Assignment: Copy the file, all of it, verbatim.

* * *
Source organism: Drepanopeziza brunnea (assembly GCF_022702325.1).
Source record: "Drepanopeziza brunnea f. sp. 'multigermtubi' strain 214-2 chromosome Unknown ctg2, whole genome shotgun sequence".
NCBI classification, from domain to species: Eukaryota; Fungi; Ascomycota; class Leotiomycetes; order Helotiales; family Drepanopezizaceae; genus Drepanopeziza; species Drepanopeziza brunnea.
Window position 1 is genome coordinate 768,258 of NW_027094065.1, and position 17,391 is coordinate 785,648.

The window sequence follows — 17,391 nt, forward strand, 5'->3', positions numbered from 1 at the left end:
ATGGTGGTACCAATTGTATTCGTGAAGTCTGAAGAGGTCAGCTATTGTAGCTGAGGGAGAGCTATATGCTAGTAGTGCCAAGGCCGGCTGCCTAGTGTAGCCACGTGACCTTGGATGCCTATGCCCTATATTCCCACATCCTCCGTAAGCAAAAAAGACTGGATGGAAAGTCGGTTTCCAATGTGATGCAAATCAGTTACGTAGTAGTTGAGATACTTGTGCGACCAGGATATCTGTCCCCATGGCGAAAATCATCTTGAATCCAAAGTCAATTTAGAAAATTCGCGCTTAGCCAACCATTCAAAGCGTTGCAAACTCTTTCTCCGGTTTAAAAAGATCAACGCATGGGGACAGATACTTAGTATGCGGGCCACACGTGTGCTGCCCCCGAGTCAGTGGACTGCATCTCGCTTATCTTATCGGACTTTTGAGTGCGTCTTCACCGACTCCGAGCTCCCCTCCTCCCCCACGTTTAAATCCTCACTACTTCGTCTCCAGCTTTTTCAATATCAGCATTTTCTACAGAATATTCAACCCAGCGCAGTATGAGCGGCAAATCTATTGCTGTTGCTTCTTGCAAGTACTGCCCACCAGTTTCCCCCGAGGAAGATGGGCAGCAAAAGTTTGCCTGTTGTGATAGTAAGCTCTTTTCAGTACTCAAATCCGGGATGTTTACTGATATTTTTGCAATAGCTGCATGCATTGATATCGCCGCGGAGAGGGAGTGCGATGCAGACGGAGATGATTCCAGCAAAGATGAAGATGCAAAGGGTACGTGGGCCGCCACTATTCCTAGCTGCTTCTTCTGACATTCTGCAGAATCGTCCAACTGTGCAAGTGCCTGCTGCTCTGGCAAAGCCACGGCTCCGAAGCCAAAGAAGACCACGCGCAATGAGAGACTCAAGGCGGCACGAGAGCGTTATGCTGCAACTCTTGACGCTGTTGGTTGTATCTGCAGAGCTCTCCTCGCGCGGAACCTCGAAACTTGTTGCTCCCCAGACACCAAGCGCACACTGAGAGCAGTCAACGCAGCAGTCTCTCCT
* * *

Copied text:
Source organism: Drepanopeziza brunnea (assembly GCF_022702325.1).
Source record: "Drepanopeziza brunnea f. sp. 'multigermtubi' strain 214-2 chromosome Unknown ctg2, whole genome shotgun sequence".
NCBI classification, from domain to species: Eukaryota; Fungi; Ascomycota; class Leotiomycetes; order Helotiales; family Drepanopezizaceae; genus Drepanopeziza; species Drepanopeziza brunnea.
Window position 1 is genome coordinate 768,258 of NW_027094065.1, and position 17,391 is coordinate 785,648.

The window sequence follows — 17,391 nt, forward strand, 5'->3', positions numbered from 1 at the left end:
ATGGTGGTACCAATTGTATTCGTGAAGTCTGAAGAGGTCAGCTATTGTAGCTGAGGGAGAGCTATATGCTAGTAGTGCCAAGGCCGGCTGCCTAGTGTAGCCACGTGACCTTGGATGCCTATGCCCTATATTCCCACATCCTCCGTAAGCAAAAAAGACTGGATGGAAAGTCGGTTTCCAATGTGATGCAAATCAGTTACGTAGTAGTTGAGATACTTGTGCGACCAGGATATCTGTCCCCATGGCGAAAATCATCTTGAATCCAAAGTCAATTTAGAAAATTCGCGCTTAGCCAACCATTCAAAGCGTTGCAAACTCTTTCTCCGGTTTAAAAAGATCAACGCATGGGGACAGATACTTAGTATGCGGGCCACACGTGTGCTGCCCCCGAGTCAGTGGACTGCATCTCGCTTATCTTATCGGACTTTTGAGTGCGTCTTCACCGACTCCGAGCTCCCCTCCTCCCCCACGTTTAAATCCTCACTACTTCGTCTCCAGCTTTTTCAATATCAGCATTTTCTACAGAATATTCAACCCAGCGCAGTATGAGCGGCAAATCTATTGCTGTTGCTTCTTGCAAGTACTGCCCACCAGTTTCCCCCGAGGAAGATGGGCAGCAAAAGTTTGCCTGTTGTGATAGTAAGCTCTTTTCAGTACTCAAATCCGGGATGTTTACTGATATTTTTGCAATAGCTGCATGCATTGATATCGCCGCGGAGAGGGAGTGCGATGCAGACGGAGATGATTCCAGCAAAGATGAAGATGCAAAGGGTACGTGGGCCGCCACTATTCCTAGCTGCTTCTTCTGACATTCTGCAGAATCGTCCAACTGTGCAAGTGCCTGCTGCTCTGGCAAAGCCACGGCTCCGAAGCCAAAGAAGACCACGCGCAATGAGAGACTCAAGGCGGCACGAGAGCGTTATGCTGCAACTCTTGACGCTGTTGGTTGTATCTGCAGAGCTCTCCTCGCGCGGAACCTCGAAACTTGTTGCTCCCCAGACACCAAGCGCACACTGAGAGCAGTCAACGCAGCAGTCTCTCCT